IR-2007-159, Sept. 17, 2007WASHINGTON - The Internal Revenue Service unveiled a special new section
today on IRS.gov for people who have lost their homes due to foreclosure. The
IRS also reassured homeowners that, although mortgage workouts and foreclosures
can have tax consequences, special relief provisions can often reduce or
eliminate the tax bite for financially strapped borrowers who lose their homes.
The new section of IRS.gov includes a variety of information, including a
worksheet designed to help borrowers determine whether any of the
foreclosure-related relief provisions apply to them. For those taxpayers who
find they owe additional tax, it also includes a form they can use to request a
payment agreement with the IRS. . In some cases, eligible taxpayers may qualify
to settle their tax debt for less than the full amount due using an
The IRS urges struggling homeowners to consider their options carefully
before giving up their homes through foreclosure.
Under the tax law, if the debt wiped out through foreclosure exceeds the
value of the property, the difference is normally taxable income. But a
special rule allows insolvent borrowers to offset that income to the extent
their liabilities exceed their assets.
The IRS cautions that under the law, relief may be limited or unavailable in
some situations where, for example, part or all of a home was ever used for
business or rented out.
Borrowers whose debt is reduced or eliminated receive a year-end statement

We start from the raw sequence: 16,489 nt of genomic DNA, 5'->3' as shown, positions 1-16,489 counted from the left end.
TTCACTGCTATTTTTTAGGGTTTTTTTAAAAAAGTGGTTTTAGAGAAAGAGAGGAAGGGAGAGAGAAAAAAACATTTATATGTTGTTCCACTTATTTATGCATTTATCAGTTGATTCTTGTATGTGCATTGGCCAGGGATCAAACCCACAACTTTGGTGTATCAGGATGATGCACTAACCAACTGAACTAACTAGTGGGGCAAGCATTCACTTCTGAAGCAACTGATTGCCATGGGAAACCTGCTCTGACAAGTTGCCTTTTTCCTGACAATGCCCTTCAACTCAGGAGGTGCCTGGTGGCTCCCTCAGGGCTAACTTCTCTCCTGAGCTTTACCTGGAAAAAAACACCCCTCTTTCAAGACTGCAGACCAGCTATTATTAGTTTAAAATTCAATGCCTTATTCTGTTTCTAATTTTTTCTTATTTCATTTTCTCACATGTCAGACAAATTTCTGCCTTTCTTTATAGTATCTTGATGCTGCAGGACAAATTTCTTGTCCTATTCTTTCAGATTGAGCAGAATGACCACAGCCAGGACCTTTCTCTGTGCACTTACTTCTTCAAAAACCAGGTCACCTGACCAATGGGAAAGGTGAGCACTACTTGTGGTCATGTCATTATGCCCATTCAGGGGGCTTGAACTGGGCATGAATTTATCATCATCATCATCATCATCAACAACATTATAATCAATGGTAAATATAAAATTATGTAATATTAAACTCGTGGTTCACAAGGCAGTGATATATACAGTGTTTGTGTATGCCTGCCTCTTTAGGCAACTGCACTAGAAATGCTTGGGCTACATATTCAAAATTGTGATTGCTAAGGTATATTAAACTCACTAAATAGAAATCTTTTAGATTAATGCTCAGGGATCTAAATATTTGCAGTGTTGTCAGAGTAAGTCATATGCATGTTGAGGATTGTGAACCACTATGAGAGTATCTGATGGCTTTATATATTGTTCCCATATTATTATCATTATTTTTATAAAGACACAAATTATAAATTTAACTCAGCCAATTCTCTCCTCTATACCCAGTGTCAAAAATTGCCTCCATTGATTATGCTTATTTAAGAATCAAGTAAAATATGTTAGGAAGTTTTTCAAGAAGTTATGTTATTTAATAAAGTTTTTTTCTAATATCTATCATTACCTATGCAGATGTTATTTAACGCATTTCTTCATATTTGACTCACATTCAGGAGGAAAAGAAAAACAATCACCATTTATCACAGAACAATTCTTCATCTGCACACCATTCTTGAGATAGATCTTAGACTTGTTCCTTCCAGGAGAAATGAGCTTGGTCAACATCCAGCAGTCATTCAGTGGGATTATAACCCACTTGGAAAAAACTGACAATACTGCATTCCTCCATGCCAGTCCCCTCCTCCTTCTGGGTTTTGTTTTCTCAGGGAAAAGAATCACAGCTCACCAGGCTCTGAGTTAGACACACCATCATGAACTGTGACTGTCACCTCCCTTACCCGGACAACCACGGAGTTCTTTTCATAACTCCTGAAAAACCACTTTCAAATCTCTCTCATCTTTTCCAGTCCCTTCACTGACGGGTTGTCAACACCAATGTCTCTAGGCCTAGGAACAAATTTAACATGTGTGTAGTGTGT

(Form 1099-C) from their lender. By law, this form must show the amount of
debt forgiven and the fair market value of property given up through
foreclosure. Though the winning bid at a foreclosure auction is normally a
property's fair market value, it may not necessarily reflect its true value in
The IRS urges borrowers to check the Form 1099-C carefully. They should
notify the lender immediately if any of the information shown on their form is
incorrect. Borrowers should pay particular attention to the amount of debt
forgiven (Box 2) and the value listed for their home (Box 7).
The IRS also reminds lenders of their obligation to provide accurate
information on the Form 1099-C. By law, the lender must send a copy of this
form to the IRS. IRS follow-up contacts with taxpayers involved in foreclosure
are based largely on the information reported on this form, and whether it
conflicts with information provided by the taxpayer on their federal income tax
The IRS normally initiates these follow-up contacts by sending the borrower a
notice. The tax agency urges borrowers with questions to call the phone number
shown on the notice. The IRS also urges borrowers who wind up owing additional
tax and are unable to pay it in full to use the installment agreement form,
normally included with the notice, to request a payment agreement with the
Related Item:Questions and Answers on Home
Foreclosure and Debt Cancellation